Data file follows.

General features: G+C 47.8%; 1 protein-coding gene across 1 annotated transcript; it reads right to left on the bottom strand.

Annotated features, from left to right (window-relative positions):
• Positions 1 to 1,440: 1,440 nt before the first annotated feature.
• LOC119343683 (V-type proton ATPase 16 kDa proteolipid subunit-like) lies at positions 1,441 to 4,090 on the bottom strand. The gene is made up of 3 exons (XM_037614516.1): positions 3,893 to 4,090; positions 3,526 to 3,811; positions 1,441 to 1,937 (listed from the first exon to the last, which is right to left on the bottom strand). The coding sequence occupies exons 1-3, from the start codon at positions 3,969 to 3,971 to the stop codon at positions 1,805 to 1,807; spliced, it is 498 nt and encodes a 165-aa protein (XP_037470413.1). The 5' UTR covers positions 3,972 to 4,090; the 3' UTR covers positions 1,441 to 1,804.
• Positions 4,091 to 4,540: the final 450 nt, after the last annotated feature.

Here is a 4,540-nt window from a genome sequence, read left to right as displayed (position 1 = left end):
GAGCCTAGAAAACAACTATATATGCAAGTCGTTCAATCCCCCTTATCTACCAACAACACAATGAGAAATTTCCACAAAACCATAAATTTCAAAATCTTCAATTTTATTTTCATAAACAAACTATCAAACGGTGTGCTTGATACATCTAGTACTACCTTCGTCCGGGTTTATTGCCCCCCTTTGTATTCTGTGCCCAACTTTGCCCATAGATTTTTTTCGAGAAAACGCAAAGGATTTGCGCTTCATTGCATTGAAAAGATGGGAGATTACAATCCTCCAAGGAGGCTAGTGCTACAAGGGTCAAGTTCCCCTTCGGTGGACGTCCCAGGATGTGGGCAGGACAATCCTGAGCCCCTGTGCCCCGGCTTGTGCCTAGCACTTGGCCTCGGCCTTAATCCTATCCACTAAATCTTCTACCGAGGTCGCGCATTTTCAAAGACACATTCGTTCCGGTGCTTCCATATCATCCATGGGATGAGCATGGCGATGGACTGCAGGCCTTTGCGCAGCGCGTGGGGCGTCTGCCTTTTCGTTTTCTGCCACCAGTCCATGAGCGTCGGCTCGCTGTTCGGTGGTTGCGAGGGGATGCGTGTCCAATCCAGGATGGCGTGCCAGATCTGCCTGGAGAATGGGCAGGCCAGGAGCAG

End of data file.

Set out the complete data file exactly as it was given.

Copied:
General features: G+C 47.8%; 1 protein-coding gene across 1 annotated transcript; it reads right to left on the bottom strand.

Annotated features, from left to right (window-relative positions):
• Positions 1 to 1,440: 1,440 nt before the first annotated feature.
• LOC119343683 (V-type proton ATPase 16 kDa proteolipid subunit-like) lies at positions 1,441 to 4,090 on the bottom strand. The gene is made up of 3 exons (XM_037614516.1): positions 3,893 to 4,090; positions 3,526 to 3,811; positions 1,441 to 1,937 (listed from the first exon to the last, which is right to left on the bottom strand). The coding sequence occupies exons 1-3, from the start codon at positions 3,969 to 3,971 to the stop codon at positions 1,805 to 1,807; spliced, it is 498 nt and encodes a 165-aa protein (XP_037470413.1). The 5' UTR covers positions 3,972 to 4,090; the 3' UTR covers positions 1,441 to 1,804.
• Positions 4,091 to 4,540: the final 450 nt, after the last annotated feature.

Here is a 4,540-nt window from a genome sequence, read left to right as displayed (position 1 = left end):
GAGCCTAGAAAACAACTATATATGCAAGTCGTTCAATCCCCCTTATCTACCAACAACACAATGAGAAATTTCCACAAAACCATAAATTTCAAAATCTTCAATTTTATTTTCATAAACAAACTATCAAACGGTGTGCTTGATACATCTAGTACTACCTTCGTCCGGGTTTATTGCCCCCCTTTGTATTCTGTGCCCAACTTTGCCCATAGATTTTTTTCGAGAAAACGCAAAGGATTTGCGCTTCATTGCATTGAAAAGATGGGAGATTACAATCCTCCAAGGAGGCTAGTGCTACAAGGGTCAAGTTCCCCTTCGGTGGACGTCCCAGGATGTGGGCAGGACAATCCTGAGCCCCTGTGCCCCGGCTTGTGCCTAGCACTTGGCCTCGGCCTTAATCCTATCCACTAAATCTTCTACCGAGGTCGCGCATTTTCAAAGACACATTCGTTCCGGTGCTTCCATATCATCCATGGGATGAGCATGGCGATGGACTGCAGGCCTTTGCGCAGCGCGTGGGGCGTCTGCCTTTTCGTTTTCTGCCACCAGTCCATGAGCGTCGGCTCGCTGTTCGGTGGTTGCGAGGGGATGCGTGTCCAATCCAGGATGGCGTGCCAGATCTGCCTGGAGAATGGGCAGGCCAGGAGCAG